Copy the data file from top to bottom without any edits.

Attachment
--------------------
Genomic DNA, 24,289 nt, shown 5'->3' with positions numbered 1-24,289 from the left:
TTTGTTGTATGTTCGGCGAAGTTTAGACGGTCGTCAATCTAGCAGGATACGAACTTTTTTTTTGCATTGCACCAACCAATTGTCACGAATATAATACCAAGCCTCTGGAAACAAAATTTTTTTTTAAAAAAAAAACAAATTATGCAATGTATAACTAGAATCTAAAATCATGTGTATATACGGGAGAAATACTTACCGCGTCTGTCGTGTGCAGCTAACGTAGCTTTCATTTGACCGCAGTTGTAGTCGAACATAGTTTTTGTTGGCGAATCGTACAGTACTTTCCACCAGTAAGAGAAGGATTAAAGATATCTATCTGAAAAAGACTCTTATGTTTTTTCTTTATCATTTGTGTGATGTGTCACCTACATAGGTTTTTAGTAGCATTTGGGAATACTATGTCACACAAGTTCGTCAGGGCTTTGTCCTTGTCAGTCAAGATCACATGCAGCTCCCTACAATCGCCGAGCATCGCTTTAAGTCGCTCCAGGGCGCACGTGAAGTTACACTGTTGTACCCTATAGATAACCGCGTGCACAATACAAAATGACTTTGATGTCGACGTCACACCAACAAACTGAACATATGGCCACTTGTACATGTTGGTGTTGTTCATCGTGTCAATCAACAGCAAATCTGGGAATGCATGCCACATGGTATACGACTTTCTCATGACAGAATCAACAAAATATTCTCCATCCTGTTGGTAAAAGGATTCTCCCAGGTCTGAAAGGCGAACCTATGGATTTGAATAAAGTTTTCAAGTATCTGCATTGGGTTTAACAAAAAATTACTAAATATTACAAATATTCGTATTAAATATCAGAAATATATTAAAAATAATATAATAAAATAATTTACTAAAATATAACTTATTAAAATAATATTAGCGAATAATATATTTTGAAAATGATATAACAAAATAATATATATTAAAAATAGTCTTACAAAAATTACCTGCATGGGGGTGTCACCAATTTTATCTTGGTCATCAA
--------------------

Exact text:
Genomic DNA, 24,289 nt, shown 5'->3' with positions numbered 1-24,289 from the left:
TTTGTTGTATGTTCGGCGAAGTTTAGACGGTCGTCAATCTAGCAGGATACGAACTTTTTTTTTGCATTGCACCAACCAATTGTCACGAATATAATACCAAGCCTCTGGAAACAAAATTTTTTTTTAAAAAAAAAACAAATTATGCAATGTATAACTAGAATCTAAAATCATGTGTATATACGGGAGAAATACTTACCGCGTCTGTCGTGTGCAGCTAACGTAGCTTTCATTTGACCGCAGTTGTAGTCGAACATAGTTTTTGTTGGCGAATCGTACAGTACTTTCCACCAGTAAGAGAAGGATTAAAGATATCTATCTGAAAAAGACTCTTATGTTTTTTCTTTATCATTTGTGTGATGTGTCACCTACATAGGTTTTTAGTAGCATTTGGGAATACTATGTCACACAAGTTCGTCAGGGCTTTGTCCTTGTCAGTCAAGATCACATGCAGCTCCCTACAATCGCCGAGCATCGCTTTAAGTCGCTCCAGGGCGCACGTGAAGTTACACTGTTGTACCCTATAGATAACCGCGTGCACAATACAAAATGACTTTGATGTCGACGTCACACCAACAAACTGAACATATGGCCACTTGTACATGTTGGTGTTGTTCATCGTGTCAATCAACAGCAAATCTGGGAATGCATGCCACATGGTATACGACTTTCTCATGACAGAATCAACAAAATATTCTCCATCCTGTTGGTAAAAGGATTCTCCCAGGTCTGAAAGGCGAACCTATGGATTTGAATAAAGTTTTCAAGTATCTGCATTGGGTTTAACAAAAAATTACTAAATATTACAAATATTCGTATTAAATATCAGAAATATATTAAAAATAATATAATAAAATAATTTACTAAAATATAACTTATTAAAATAATATTAGCGAATAATATATTTTGAAAATGATATAACAAAATAATATATATTAAAAATAGTCTTACAAAAATTACCTGCATGGGGGTGTCACCAATTTTATCTTGGTCATCAA